I created a book on a broad ranging art historical topic with a specific whānau ‘family’ and tribal kaupapa ‘foundation’. Painting and the broader exhibition is letting me tell other connected stories that, while not appropriate in a general publication, are entirely suited to the intimacy of exhibition space. A viewer can walk around an interior and visually discover those connections. I found that there were many ways to open up the sacred landscape sites in my Tai Tokerau rohe that I had only been able to document, in collaboration with the photographers Mark Adams and Haruhiko Sameshima, in the book. There is, for instance, a big difference between showing the public a published image of our sacred maunga Whatitiri and by contrast presenting it as a physical object that brings with it a more tangible human history. Currently my Te Uriroroi hapū are, for example, having their historical grievances over land and water loss and rights of ownership heard by the Waitangi Tribunal.

Water and an ancestral connection with protest is part of the videographer whānaunga Nova Paul’s 2018 work that looked at both the centrality of Waipao river to Te Uriroroi and the 1895 sit in of our ancestor, our namesake Henare Panoho atop Okoihu (our Te Parawhau tūpuna Kūkupa’s pā tūwatawata at the feet of our ancestral maunga Whatitiri – see painting below) to protest the Crown’s breaking up of our ancestral lands on Maunga Whatitiri (see map above) into 15 farms sold to colonial settlers.

Paul adopts the Te Ātihaunui-ā-Pāpārangi approach to the legal personhood of their matua awa Whanganui , Ko te awa ko au, ko au te awa.

I see Henare Panoho as part of the fabric of the water at Kawanui puna where Mark Adams and I photographed.

rangihīroa, Ko Henare te tūpuna tāne, Kawanui te puna, Whatitiri,  2017

Mark Adams, Kawanui, Whatitiri, 26 October 1998

Wai 2058 pops up as regularly in the painting as Yueh (the reference to the ancient ‘axe’ peoples who occupied Southern China prior to the Han invasion).

Rangihīroa Panoho, Yueh, ‘The People of the Axe’, encaustic on board with kauri villa window frame, 2016

Art can become a refreshing way with which to resonate the importance of this local grid of identity and the more ancient layers of symbol and pattern that connect Asia\Pacific peoples. Art potentially can help both the reader and the gallery viewer to move between antiquity and the everyday realities that face a contemporary indigenous people struggling with the burden of their recent ‘colonial’ histories. The three dimensional nature of a gallery is helpful in this regard. Accumulatively the photographs and paintings in IOU completely surround their viewer with their interconnected narratives. They demonstrate an instantaneous awareness that I have always loved about curated imagery. The kaupapa of an artist, a curator and a gallery (sometimes including the architecture) can be read through the experience of the unity of the objects within their exhibited space. I am not claiming that this happens with all shows. What I am saying is that with carefully thought through and well executed exhibitions it is conceivable that a viewer can immediately grasp the essence of a show.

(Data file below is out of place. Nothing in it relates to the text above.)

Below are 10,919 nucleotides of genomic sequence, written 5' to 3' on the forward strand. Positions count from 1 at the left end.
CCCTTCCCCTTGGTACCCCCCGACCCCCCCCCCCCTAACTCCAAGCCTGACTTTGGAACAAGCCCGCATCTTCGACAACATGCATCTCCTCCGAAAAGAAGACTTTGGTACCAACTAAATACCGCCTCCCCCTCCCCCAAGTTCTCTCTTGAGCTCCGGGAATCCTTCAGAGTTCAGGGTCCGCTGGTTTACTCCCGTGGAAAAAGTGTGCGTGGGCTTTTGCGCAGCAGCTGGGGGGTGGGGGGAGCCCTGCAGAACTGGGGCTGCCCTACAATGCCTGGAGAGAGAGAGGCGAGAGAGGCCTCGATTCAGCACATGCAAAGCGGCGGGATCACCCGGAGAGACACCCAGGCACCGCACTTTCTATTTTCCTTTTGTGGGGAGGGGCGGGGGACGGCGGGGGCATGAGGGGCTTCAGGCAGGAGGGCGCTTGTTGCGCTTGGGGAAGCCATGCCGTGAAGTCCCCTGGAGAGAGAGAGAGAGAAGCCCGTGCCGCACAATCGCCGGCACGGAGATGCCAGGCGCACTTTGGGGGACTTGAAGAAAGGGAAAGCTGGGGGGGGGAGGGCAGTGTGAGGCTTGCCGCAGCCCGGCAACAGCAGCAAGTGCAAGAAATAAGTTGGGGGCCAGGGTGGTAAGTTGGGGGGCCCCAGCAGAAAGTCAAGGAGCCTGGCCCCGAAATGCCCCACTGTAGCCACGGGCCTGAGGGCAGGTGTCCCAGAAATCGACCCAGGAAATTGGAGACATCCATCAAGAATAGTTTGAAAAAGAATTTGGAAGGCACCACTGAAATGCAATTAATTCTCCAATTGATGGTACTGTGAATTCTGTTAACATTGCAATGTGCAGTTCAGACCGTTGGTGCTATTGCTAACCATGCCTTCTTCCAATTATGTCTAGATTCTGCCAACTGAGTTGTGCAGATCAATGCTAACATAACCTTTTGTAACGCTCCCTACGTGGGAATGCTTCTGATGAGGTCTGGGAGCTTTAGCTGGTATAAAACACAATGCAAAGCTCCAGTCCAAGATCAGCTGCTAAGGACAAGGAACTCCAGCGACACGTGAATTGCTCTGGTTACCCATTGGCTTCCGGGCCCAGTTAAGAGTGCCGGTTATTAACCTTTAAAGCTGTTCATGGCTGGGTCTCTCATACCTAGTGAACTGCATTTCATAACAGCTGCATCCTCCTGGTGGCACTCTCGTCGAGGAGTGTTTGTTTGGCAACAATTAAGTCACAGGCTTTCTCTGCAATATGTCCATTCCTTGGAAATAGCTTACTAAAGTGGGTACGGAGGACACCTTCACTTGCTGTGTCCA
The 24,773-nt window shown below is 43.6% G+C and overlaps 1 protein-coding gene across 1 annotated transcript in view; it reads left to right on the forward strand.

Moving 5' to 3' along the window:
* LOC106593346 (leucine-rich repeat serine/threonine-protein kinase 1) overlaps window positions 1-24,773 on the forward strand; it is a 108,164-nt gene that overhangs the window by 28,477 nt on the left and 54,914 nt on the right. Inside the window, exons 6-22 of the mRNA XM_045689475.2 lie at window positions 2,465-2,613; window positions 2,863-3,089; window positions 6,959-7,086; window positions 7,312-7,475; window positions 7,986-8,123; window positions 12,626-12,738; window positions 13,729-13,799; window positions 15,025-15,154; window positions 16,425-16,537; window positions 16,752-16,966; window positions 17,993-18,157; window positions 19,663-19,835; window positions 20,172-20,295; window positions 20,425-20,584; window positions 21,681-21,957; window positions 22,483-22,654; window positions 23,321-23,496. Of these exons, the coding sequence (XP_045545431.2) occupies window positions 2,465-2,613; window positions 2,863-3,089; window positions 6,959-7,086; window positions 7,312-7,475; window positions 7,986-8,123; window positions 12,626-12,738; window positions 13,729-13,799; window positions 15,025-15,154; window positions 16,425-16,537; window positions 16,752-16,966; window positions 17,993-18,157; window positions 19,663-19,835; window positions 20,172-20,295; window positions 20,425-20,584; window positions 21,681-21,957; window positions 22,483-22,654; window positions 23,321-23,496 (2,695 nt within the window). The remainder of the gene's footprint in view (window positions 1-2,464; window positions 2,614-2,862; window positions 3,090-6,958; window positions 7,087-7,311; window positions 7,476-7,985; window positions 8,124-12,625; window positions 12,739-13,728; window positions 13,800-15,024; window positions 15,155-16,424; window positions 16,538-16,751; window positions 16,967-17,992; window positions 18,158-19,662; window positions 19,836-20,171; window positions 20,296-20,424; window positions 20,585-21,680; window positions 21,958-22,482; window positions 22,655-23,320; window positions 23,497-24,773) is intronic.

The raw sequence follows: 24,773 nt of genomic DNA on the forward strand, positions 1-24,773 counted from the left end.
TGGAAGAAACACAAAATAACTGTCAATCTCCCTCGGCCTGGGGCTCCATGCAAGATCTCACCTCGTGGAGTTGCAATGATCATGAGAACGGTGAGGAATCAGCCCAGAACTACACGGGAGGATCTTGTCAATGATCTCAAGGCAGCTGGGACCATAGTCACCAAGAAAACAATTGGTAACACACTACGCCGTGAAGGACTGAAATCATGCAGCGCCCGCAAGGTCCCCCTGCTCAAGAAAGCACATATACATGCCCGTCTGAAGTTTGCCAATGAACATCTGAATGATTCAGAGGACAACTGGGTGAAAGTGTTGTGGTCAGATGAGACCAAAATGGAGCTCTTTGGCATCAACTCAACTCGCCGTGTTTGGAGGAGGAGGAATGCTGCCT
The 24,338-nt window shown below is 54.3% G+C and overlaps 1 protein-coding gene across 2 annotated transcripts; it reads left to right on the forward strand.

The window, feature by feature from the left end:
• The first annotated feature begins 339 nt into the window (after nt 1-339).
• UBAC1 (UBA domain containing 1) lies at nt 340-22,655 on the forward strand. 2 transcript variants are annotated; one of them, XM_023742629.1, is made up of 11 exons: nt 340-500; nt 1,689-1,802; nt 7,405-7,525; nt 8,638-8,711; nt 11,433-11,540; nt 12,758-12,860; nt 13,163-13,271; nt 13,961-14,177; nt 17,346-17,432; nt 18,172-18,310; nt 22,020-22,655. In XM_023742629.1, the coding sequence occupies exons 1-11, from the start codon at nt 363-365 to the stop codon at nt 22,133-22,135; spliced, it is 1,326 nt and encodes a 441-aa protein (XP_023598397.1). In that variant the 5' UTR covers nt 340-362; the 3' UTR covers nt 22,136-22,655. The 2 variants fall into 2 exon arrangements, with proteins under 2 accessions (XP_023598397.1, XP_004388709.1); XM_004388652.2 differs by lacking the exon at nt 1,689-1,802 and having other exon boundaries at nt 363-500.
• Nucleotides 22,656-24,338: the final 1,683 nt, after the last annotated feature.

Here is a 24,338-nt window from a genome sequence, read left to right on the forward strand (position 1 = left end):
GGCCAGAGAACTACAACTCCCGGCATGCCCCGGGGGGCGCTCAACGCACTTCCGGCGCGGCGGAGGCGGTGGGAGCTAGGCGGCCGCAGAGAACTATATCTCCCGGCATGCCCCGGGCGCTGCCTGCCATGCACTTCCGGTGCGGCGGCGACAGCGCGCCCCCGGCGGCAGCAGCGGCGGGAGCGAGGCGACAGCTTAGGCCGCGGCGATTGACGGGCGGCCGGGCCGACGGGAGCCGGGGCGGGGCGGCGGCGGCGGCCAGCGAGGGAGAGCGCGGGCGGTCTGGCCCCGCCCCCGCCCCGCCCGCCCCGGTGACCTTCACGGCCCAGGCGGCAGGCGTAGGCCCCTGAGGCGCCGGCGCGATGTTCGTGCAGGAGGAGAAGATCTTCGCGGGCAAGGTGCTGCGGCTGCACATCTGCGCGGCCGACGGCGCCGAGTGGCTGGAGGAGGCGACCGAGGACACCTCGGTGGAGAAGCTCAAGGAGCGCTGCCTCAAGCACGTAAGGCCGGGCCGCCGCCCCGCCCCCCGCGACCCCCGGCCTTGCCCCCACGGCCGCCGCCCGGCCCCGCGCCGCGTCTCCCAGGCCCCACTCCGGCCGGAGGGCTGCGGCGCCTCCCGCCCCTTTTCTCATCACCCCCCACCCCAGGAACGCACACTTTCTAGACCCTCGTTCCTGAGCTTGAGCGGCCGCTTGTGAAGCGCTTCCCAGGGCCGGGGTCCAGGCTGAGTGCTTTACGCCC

It would be interesting to know whether any of these issues resonate with the curatorial, artistic and publishing efforts of other business people out there. For those wondering what art shows have to do with books and why a book might not speak for itself one point might be worth noting. In New Zealand there are very limited marketing opportunities to showcase publications in a sustained and meaningful way that connects a book with a reader or with an institution (i.e those who will eventually purchase the product). Downtown Auckland has 1 small bookshop (Unity Books) that helps showcase, among other publications, New Zealand books.  The ratio of 1 small central store per 1.5 million people (in a country of only 4.6 million) perhaps helps clarify an urgent need for creative thinking around how to connect a market with a publication. Getting people to meet authors is a key way of selling a work to the public. Following this line of thinking exhibitions are a useful way of introducing an audience to a book. If you are local come and visit the IOU show and test some of my ideas at Tivoli on Waiheke. You may even want to tie a trip in with one of the many festivals (international jazz, wine and food…) on what is still a beautiful and unique part of the Auckland coastal region. Good things can come from small places.

Mark Adams, Te Wairere a Miru, Wairua Falls, Mangakāhia valley, near Porotī, near Whāngārei, 6 January 1995, collection: author

Rangihīroa Panoho, Te Wairere a Miru, 2 September, 2012, acrylic inks and watercolour on board